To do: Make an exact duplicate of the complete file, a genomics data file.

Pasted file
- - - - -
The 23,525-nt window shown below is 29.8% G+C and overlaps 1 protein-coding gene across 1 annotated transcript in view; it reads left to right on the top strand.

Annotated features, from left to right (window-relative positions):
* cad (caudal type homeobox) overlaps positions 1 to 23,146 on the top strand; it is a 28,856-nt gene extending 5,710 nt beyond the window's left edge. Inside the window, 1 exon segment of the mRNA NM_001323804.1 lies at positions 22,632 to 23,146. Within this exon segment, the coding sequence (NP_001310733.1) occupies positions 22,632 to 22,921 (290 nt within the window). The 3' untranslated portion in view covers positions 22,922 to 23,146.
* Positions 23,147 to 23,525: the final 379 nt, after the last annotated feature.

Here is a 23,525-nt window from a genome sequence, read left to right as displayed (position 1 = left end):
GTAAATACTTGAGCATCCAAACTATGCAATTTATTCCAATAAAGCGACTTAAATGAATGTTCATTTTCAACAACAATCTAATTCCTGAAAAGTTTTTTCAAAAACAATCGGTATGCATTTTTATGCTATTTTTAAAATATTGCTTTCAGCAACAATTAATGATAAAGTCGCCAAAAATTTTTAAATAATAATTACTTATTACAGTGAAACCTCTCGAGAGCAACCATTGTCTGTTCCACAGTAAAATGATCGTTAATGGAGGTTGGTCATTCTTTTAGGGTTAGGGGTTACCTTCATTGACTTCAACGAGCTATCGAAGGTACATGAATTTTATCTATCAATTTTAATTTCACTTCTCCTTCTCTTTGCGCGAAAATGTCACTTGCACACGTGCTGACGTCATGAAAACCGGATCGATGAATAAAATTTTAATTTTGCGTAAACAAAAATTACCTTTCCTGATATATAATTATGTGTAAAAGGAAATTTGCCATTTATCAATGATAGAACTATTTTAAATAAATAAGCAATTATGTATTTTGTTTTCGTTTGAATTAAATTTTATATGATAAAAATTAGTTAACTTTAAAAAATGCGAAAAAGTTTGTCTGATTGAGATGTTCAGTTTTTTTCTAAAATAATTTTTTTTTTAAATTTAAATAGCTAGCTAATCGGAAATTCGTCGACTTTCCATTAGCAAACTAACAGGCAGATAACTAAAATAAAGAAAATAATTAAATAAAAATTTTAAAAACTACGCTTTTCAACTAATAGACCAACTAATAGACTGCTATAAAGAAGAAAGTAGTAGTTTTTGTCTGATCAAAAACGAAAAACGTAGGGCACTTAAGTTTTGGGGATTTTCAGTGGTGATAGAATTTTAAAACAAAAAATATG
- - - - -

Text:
The 23,525-nt window shown below is 29.8% G+C and overlaps 1 protein-coding gene across 1 annotated transcript in view; it reads left to right on the top strand.

Annotated features, from left to right (window-relative positions):
* cad (caudal type homeobox) overlaps positions 1 to 23,146 on the top strand; it is a 28,856-nt gene extending 5,710 nt beyond the window's left edge. Inside the window, 1 exon segment of the mRNA NM_001323804.1 lies at positions 22,632 to 23,146. Within this exon segment, the coding sequence (NP_001310733.1) occupies positions 22,632 to 22,921 (290 nt within the window). The 3' untranslated portion in view covers positions 22,922 to 23,146.
* Positions 23,147 to 23,525: the final 379 nt, after the last annotated feature.

Here is a 23,525-nt window from a genome sequence, read left to right as displayed (position 1 = left end):
GTAAATACTTGAGCATCCAAACTATGCAATTTATTCCAATAAAGCGACTTAAATGAATGTTCATTTTCAACAACAATCTAATTCCTGAAAAGTTTTTTCAAAAACAATCGGTATGCATTTTTATGCTATTTTTAAAATATTGCTTTCAGCAACAATTAATGATAAAGTCGCCAAAAATTTTTAAATAATAATTACTTATTACAGTGAAACCTCTCGAGAGCAACCATTGTCTGTTCCACAGTAAAATGATCGTTAATGGAGGTTGGTCATTCTTTTAGGGTTAGGGGTTACCTTCATTGACTTCAACGAGCTATCGAAGGTACATGAATTTTATCTATCAATTTTAATTTCACTTCTCCTTCTCTTTGCGCGAAAATGTCACTTGCACACGTGCTGACGTCATGAAAACCGGATCGATGAATAAAATTTTAATTTTGCGTAAACAAAAATTACCTTTCCTGATATATAATTATGTGTAAAAGGAAATTTGCCATTTATCAATGATAGAACTATTTTAAATAAATAAGCAATTATGTATTTTGTTTTCGTTTGAATTAAATTTTATATGATAAAAATTAGTTAACTTTAAAAAATGCGAAAAAGTTTGTCTGATTGAGATGTTCAGTTTTTTTCTAAAATAATTTTTTTTTTAAATTTAAATAGCTAGCTAATCGGAAATTCGTCGACTTTCCATTAGCAAACTAACAGGCAGATAACTAAAATAAAGAAAATAATTAAATAAAAATTTTAAAAACTACGCTTTTCAACTAATAGACCAACTAATAGACTGCTATAAAGAAGAAAGTAGTAGTTTTTGTCTGATCAAAAACGAAAAACGTAGGGCACTTAAGTTTTGGGGATTTTCAGTGGTGATAGAATTTTAAAACAAAAAATATG